I’m sitting in Paris above a busy retail street, about to head to Sierra Leone to help subsistence farmers increase their crop yields and incomes so they can afford education, healthcare, food, and shelter. I feel like a traveler on an ancient highway, an opulent market filled with wonders on one side and destitute workers on the other. How much of my gold should I spend at the market, and how much should I use to help the workers? Before I can give money to help subsistence farmers, I need to know how much I need to feed my own family and meet my own goals.
You actually have four options for your money; spend it, give it away, save it, or pay taxes. We’re going to talk about the first and most important one, spending. Spending is the most important part of a successful financial plan, and the easiest to control.
How do we figure out what we spend without painful amounts of work? Who wants to write down every single expense in a little notebook, or keep envelopes with cash for each area of our spending? I find that only a fraction of the population has the patience to link every account to Mint or Quicken and accurately categorize every penny. I remember sitting up late into the night, poring over reports, adding up categories, linking newly-opened credit cards, all in a laborious attempt to come up with one simple number: what did I spend?
Here’s my shortcut. Let’s imagine you’re playing a game in which you start with 100 marbles in your bag. During the game, you gain 10 more marbles, and at the end of the game, you have 90 marbles left. How many did you lose during the game? Add 10 to 100 to get 110, subtract 90 and you find that you lost 20 marbles.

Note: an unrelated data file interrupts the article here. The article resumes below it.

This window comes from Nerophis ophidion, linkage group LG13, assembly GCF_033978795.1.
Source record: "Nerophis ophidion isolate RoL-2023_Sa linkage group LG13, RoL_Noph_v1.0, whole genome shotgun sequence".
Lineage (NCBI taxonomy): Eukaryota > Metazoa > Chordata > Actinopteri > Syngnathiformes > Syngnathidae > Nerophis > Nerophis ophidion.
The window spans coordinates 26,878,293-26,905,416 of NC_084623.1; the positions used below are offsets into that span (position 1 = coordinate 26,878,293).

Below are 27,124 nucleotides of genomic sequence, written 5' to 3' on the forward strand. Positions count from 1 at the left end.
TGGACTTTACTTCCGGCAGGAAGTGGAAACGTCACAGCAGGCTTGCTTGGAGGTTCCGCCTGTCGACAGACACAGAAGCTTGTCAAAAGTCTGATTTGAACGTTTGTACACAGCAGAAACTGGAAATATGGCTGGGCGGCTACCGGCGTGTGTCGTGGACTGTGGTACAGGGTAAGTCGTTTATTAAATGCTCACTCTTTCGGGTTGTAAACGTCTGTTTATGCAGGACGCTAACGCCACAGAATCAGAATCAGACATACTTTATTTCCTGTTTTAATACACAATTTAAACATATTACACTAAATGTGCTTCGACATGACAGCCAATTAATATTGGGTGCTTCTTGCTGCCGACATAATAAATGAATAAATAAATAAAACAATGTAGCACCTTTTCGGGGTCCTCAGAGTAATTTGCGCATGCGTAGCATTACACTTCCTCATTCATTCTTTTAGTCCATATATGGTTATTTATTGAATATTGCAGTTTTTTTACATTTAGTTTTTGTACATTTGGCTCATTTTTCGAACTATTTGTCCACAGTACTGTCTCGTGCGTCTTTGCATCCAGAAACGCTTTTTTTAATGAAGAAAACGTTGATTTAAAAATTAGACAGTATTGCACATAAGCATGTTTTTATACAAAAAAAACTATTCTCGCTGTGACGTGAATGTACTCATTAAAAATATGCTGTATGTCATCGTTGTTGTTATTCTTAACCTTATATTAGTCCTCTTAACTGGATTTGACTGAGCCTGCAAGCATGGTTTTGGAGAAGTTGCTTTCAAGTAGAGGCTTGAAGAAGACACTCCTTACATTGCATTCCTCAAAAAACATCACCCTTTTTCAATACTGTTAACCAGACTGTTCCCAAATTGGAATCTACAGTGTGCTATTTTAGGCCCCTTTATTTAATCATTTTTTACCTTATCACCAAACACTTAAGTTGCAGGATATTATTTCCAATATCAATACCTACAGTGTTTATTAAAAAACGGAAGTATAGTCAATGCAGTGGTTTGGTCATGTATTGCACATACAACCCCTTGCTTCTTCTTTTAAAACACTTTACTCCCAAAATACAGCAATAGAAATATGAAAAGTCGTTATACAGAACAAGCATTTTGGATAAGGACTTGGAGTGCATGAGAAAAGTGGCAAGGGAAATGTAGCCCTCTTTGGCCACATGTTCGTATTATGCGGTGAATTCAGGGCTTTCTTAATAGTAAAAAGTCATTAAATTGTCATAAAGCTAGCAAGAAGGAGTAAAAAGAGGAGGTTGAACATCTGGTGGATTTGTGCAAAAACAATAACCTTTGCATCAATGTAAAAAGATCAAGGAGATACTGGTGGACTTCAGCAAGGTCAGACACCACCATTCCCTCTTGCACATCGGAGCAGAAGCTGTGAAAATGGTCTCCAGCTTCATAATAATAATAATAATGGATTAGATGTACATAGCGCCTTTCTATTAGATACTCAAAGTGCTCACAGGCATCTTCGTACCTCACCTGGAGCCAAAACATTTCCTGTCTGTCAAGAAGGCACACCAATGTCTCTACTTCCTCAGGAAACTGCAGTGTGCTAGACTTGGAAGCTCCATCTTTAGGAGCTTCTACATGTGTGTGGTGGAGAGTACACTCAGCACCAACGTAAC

It’s the same with your spending. All you need to do is figure out (the simple version):
- What you started with, in cash, in all your bank accounts at the beginning of the month.
- Plus what you deposited – make sure to leave out any new deposits from borrowing.
- Minus the cash you have at the end of the month.
- The result is your spending!
In reality, it’s a tiny bit more complicated.
First, I assume you pay off all your credit cards every month (if you don’t, you need to read a different blog). Also, if you’ve been carrying credit card balances and are paying down more than what you spend on your cards each month, that “extra” should be subtracted from step 4 above.
Second, income taxes and contributions to your investment accounts should also be subtracted from your total to come up with your true ongoing spending.
Third, you may have some lumpy expenses in there like annual property taxes, or you may be missing others, like the annual insurance premiums you paid a few months ago. To fix these, you can try doing this exercise for a full year, which should mostly smooth out the lumps. You could also take the lumps out of the monthly number, convert each lump to a monthly number, and then just put in the single month back in. If that sounds intimidating, your CPA, your nerdy cousin, or a financial planner can help you.
Now that you know your spending, you can decide if it’s too much, not enough, or just right. If you’re working with a financial planner, they can now use reliable numbers to build a financial plan to help you make that decision to save your money for your future goals or to give it away to make the world a better place for others.